When gasoline goes from $3.50 to $4.30 a gallon in one month, don’t call this a price increase. Call it what it really is: a tax!
Like a tax, expensive gasoline takes money out of consumers’ pockets. The only difference between higher gasoline prices and higher taxes is that money derived from higher taxes can go for such things as government employees’ pensions or health benefits. Or the extra tax money can go to schools that don’t educate.
Moreover, the more gasoline costs, the more money government gets from the gasoline sales tax.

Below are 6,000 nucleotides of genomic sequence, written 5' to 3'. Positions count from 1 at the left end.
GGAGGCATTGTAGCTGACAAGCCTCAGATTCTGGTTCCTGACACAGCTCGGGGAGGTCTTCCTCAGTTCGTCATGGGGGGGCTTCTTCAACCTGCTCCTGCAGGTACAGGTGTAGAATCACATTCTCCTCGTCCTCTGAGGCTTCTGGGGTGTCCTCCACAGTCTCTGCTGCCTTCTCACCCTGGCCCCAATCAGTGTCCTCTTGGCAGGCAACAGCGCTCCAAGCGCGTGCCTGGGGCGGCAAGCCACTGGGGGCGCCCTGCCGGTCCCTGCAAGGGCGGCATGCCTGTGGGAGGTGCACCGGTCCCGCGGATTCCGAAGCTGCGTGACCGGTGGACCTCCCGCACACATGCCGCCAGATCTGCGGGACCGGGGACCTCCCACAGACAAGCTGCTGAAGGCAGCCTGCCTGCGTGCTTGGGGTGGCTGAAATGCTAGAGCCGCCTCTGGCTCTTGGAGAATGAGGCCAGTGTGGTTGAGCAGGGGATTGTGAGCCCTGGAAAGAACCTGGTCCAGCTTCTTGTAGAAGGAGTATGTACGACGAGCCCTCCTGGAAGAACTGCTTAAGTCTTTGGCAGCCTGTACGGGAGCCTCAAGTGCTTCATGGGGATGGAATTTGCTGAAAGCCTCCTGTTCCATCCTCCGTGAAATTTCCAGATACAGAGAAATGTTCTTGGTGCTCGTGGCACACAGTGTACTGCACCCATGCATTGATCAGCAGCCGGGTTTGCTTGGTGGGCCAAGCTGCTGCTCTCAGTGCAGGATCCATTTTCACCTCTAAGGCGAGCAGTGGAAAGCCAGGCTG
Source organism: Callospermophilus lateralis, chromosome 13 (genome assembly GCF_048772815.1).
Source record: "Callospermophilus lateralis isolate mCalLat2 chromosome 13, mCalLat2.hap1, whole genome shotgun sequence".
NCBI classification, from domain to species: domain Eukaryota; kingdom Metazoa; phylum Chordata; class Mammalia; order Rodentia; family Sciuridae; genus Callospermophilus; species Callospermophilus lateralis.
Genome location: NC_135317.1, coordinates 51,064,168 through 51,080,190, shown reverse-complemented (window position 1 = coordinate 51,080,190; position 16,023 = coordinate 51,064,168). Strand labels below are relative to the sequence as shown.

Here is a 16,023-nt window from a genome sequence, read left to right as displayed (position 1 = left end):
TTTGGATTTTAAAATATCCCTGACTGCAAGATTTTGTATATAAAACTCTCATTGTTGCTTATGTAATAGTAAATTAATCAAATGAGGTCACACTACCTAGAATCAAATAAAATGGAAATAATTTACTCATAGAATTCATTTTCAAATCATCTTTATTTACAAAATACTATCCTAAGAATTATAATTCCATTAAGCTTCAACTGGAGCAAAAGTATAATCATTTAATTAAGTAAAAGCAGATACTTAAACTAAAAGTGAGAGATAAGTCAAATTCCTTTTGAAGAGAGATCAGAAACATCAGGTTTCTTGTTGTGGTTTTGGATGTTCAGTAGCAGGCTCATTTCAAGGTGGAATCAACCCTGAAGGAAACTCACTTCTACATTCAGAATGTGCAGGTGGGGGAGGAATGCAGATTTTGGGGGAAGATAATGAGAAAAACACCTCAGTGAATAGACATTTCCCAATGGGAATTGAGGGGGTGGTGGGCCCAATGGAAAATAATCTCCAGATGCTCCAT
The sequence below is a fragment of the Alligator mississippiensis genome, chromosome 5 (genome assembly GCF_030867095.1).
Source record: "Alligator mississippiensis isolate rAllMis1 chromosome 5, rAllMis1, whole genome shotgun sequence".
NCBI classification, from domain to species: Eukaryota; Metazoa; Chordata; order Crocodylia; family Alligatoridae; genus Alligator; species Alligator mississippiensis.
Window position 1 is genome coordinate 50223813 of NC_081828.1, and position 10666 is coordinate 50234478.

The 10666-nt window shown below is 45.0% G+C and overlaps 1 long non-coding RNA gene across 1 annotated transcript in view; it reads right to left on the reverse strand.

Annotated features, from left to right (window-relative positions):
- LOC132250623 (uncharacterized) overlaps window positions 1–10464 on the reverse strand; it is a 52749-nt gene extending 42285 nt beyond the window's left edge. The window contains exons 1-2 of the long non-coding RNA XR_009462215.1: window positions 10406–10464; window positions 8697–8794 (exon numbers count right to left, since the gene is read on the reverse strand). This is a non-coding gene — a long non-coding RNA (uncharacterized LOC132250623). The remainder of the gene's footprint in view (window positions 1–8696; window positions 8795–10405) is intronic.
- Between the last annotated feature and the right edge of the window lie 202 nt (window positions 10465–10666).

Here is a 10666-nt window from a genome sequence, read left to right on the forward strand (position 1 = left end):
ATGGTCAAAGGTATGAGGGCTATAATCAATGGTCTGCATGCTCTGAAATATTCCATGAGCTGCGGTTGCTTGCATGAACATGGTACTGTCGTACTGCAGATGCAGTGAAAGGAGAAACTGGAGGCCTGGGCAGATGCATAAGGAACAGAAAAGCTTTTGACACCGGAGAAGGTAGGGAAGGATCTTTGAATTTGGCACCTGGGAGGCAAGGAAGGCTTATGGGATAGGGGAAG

In a time of rising gasoline prices, government should cut taxes.
California Gov. Jerry Brown should reverse course and demand that voters reject his November ballot measure, a measure that will hike the state sales tax and the personal income tax.
Consumers are already paying too much for necessities like food and fuel. There is no need to expand — through taxes — the bloated government of California.